If not carefully designed and facilitated, a strategic planning session lacking strong strategic thinkers can easily devolve into a tug-of-war between participants and a facilitator who is trying to enact greater strategic deliberations.
Whenever possible we want to develop some shared norms and agreements which help participants hold themselves accountable for the strategic level of their efforts, instead of turning into the enforcer ourselves as facilitator. Have participants develop a handful of self-assessment questions they can use to evaluate their discussions and decisions as they unfold such as:
Have we thoughtfully considered all the perspectives relevant to the issue we’re discussing?
Are we drawing appropriately on data about existing conditions and future trends?
What, if any, biases or assumptions may be limiting our thinking?
What are alternative assumptions we could consider to produce different strategic options?
Is our thinking sufficiently strategic?
Have we got ourselves into the weeds on this question/issue?
Post these questions and explicitly invite participants to introduce them—and do so yourself—during discussions to help produce the most strategic thinking.
I sometimes ask participants to volunteer to be the conscience for one of the questions we generate, assuming the most responsibility for thinking about it and introducing it when necessary. This helps distribute ownership for the quality of our thinking among all participants and can make it easier for people to introduce a question.
A few other simple tools and techniques for eliciting more strategic thinking:
Groups often stall when brainstorming ideas or identifying strategic possibilities. Here are a few simple tools I often use to recharge participants and their thinking.
Original question: In what ways might we sell books to professionals on the Internet?
Question at the next higher level: In what ways might we sell books on the Internet?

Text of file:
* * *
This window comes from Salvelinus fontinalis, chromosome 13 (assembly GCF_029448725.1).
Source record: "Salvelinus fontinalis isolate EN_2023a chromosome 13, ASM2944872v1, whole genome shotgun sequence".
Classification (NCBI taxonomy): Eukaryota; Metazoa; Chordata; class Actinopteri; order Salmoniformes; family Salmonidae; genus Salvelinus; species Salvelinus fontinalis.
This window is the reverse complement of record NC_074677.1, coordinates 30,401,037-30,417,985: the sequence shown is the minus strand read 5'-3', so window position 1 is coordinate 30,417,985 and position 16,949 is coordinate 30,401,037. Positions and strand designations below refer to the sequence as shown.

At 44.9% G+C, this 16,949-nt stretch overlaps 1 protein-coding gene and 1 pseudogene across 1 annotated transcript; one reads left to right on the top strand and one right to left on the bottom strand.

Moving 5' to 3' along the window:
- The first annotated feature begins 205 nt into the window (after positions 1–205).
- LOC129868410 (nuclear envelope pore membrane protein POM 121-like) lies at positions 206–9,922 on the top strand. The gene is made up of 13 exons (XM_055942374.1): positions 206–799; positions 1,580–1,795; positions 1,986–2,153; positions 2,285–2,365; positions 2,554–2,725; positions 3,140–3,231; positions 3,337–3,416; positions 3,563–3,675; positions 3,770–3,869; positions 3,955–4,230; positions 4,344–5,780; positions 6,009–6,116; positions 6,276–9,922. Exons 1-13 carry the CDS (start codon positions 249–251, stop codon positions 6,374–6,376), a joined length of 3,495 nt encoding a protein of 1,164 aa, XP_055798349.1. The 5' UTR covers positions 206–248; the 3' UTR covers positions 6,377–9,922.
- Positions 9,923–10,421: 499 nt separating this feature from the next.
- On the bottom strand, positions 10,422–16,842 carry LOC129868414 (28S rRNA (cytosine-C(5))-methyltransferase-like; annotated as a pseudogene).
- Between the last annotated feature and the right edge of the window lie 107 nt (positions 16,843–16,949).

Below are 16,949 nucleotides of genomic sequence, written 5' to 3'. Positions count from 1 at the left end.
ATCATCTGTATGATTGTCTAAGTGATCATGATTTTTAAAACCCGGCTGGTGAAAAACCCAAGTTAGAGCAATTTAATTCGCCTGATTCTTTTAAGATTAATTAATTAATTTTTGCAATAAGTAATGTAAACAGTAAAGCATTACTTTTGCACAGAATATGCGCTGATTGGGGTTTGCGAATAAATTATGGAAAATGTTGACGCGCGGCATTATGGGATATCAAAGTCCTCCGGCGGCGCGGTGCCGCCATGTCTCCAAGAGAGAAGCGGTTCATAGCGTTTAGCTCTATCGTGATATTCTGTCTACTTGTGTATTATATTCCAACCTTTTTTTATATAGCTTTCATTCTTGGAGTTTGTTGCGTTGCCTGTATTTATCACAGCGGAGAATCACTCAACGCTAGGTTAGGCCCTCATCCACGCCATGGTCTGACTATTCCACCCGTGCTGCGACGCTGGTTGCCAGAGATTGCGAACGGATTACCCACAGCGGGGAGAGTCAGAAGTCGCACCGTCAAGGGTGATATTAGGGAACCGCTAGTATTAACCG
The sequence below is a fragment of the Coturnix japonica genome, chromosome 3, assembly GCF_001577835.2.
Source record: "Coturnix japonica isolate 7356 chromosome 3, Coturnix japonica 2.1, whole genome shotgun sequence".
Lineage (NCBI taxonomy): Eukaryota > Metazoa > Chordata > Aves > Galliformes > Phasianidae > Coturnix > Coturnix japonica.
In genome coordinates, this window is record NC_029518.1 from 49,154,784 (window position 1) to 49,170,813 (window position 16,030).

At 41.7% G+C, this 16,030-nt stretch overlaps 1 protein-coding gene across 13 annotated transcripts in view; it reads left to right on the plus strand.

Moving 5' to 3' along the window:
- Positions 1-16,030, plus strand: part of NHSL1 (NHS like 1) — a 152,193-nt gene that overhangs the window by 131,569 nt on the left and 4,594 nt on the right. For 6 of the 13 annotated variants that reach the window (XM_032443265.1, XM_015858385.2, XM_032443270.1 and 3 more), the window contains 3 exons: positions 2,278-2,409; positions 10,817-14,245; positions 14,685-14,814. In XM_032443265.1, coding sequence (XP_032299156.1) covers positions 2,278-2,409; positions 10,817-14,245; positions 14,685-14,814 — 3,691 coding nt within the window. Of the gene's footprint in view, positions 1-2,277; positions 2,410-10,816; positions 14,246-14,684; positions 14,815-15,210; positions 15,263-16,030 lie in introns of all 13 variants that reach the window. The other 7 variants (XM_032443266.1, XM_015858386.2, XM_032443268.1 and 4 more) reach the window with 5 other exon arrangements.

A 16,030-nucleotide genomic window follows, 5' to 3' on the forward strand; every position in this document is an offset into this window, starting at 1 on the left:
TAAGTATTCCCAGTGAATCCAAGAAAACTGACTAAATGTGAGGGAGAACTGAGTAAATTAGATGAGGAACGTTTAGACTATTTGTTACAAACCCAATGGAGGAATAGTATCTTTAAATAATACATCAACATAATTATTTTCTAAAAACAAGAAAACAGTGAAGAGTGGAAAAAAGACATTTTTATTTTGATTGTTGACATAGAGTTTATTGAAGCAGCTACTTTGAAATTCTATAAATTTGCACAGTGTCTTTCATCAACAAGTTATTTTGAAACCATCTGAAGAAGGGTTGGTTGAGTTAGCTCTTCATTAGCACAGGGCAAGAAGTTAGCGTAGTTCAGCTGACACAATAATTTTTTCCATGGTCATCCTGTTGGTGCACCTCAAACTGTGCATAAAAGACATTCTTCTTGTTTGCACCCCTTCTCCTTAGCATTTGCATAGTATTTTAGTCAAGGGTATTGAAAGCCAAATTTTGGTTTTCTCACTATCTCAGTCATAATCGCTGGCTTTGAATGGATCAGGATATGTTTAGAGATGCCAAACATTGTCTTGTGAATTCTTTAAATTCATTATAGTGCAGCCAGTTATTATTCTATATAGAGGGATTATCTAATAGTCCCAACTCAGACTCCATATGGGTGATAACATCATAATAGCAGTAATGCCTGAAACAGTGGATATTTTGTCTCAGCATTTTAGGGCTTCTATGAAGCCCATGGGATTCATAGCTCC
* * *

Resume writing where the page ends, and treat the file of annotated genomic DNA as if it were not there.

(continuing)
Question at the next higher level: In what ways might we sell things on the Internet?
Question at the next higher level: In what ways might we sell things?
Question at the next higher level: In what ways might we persuade and influence others?
The additional insights gained from broadening the question can then be discussed in a narrowing fashion, moving back toward the original question posed.
Zoom Out and Zoom In
Similar in spirit to Thiagi is John Hagel and John Seely Brown’s Zooming Out and In. it is a simple way to broaden people’s thinking about the future before then inviting them to do some more tactical level work. Here are sample questions for each.
What do our environmental scanning efforts suggest
our profession and the market might look like 10 to 20 years from now?
What kind of organization will we need to be then in order to be successful? What changes are required?
What are a few initiatives we could pursue in the next 6-12 months that would most accelerate our transition to becoming that kind of organization?
What metrics could help us understand how successful these initiatives are?
Zoom Out and Zoom In is an approach from John Seely Brown and John Hagel, Deloitte Center for the Edge.
Storytelling has long been used to inspire new thinking or to describe a future people might find difficult to imagine. As part of your session you could ask individuals (or pairs, trios, or quartets) to craft a simple story telling the tale of a strategic choice in action at some point in the future. Once all stories are shared (posted in writing or read verbally), facilitated discussion can focus on the desirable elements in each story that people want to explore further.
This exercise often works well as a way to “clear the mind” and produce some initial distillations after lengthy discussions have ensured. Think of it as a palate cleanser to prepare for additional discussions and deliberations.